For two and a half months a police operation has been going on in the East Jerusalem neighborhood of Isawiyah. Every day dozens of members of the police and Border Police come to the small village for policing duties whose purpose isn’t clear. The police patrol the streets, set up ambushes, write tickets and get stones thrown at them. Early in the morning they also raid homes, conduct searches and make arrests.
Some 340 of the neighborhood’s young people have been arrested during this period; most have been released for a lack of evidence after a day or two of detention. Only five have been charged with anything, while three are still awaiting a decision. The dozens of middle-of-the-night home searches haven’t yielded a single gun. The police ended up confiscating books and cellphones.
These numbers show how ridiculous and purposeless this operation is. The police are using arrests, searches and tickets as a form of collective punishment.
>> Read more: Israel's collective punishing exacts price from this East Jerusalem neighborhood | Analysis ■ Let the East Jerusalem neighborhood of Isawiyah be | Editorial
The residents pay the price; the overwhelming majority of them don’t throw stones, yet people’s daily lives have been destroyed. Dozens of residents have been wounded in confrontations with the police, parents are afraid to let their kids play in the streets, storekeepers report a sharp drop in business, and the local parents’ committee has announced a strike against the neighborhood's schools until the police operation is halted.
The futility of the operation also stems from the fact that the police aren’t pointing to any event that justifies it. In the months before the operation, there were no unusual events in or around Isawiyah. Even during the 10 weeks of the operation, no police officers or Jewish civilians have been wounded except for two officers who were hurt by a grenade thrown by a colleague.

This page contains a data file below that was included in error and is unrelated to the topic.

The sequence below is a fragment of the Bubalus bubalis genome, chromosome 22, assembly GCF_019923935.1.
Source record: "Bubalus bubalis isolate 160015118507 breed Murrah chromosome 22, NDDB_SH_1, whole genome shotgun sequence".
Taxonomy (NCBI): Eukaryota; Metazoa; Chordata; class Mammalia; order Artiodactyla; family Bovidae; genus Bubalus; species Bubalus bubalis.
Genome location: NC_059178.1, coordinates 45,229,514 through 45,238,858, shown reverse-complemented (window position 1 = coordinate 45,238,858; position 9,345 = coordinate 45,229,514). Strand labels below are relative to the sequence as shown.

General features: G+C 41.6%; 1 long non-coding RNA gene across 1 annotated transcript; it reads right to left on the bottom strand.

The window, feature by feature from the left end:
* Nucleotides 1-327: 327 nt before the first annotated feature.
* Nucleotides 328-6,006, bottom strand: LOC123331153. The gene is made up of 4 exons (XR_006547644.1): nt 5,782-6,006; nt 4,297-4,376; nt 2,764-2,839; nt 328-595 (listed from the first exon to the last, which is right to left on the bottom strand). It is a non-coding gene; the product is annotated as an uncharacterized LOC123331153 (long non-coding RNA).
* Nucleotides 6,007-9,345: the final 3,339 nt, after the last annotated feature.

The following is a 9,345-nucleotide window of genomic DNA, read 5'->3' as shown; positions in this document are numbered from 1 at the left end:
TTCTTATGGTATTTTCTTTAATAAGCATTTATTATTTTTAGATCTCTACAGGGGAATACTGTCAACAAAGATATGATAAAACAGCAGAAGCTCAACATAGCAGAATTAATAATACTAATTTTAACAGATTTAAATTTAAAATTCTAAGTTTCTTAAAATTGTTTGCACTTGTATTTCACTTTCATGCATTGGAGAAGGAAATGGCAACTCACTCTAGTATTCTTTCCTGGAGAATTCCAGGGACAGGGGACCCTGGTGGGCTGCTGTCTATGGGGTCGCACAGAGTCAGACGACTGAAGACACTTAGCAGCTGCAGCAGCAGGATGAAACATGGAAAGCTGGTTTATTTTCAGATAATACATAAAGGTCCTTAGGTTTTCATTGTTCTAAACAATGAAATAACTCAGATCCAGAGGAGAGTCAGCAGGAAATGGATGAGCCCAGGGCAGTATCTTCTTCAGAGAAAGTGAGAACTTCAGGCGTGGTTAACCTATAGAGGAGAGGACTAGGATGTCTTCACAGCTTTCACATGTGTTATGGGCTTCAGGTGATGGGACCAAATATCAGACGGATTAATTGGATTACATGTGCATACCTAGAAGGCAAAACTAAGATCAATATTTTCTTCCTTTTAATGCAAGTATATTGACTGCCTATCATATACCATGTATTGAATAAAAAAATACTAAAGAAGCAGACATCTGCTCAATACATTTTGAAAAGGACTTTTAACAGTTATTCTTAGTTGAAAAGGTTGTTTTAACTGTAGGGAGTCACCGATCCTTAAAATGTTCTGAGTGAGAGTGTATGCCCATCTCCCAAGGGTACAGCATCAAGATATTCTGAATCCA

The residents of Isawiyah repeatedly say that the reason for the confrontations is the security forces’ aggressive entrance into the village and their deliberate provocations. They say that if the operation continues, it will lead to an increase in violence and in the end someone will do something extreme, or an error in judgment will kill someone. When that happens, the residents say, and the violence escalates, the police are likely to use this as an excuse to justify the operation.
This collective punishment operation in Isawiyah is being led by Jerusalem’s police chief, Doron Yedid. Yedid has changed the approach under his predecessor, Yoram Halevy, which included the use of force along with dialogue and consideration for the community. Acting Police Commissioner Motti Cohen and Public Security Minister Gilad Erdan must urgently call Yedid to order and tell him to stop the abuse of Isawiyah’s residents.
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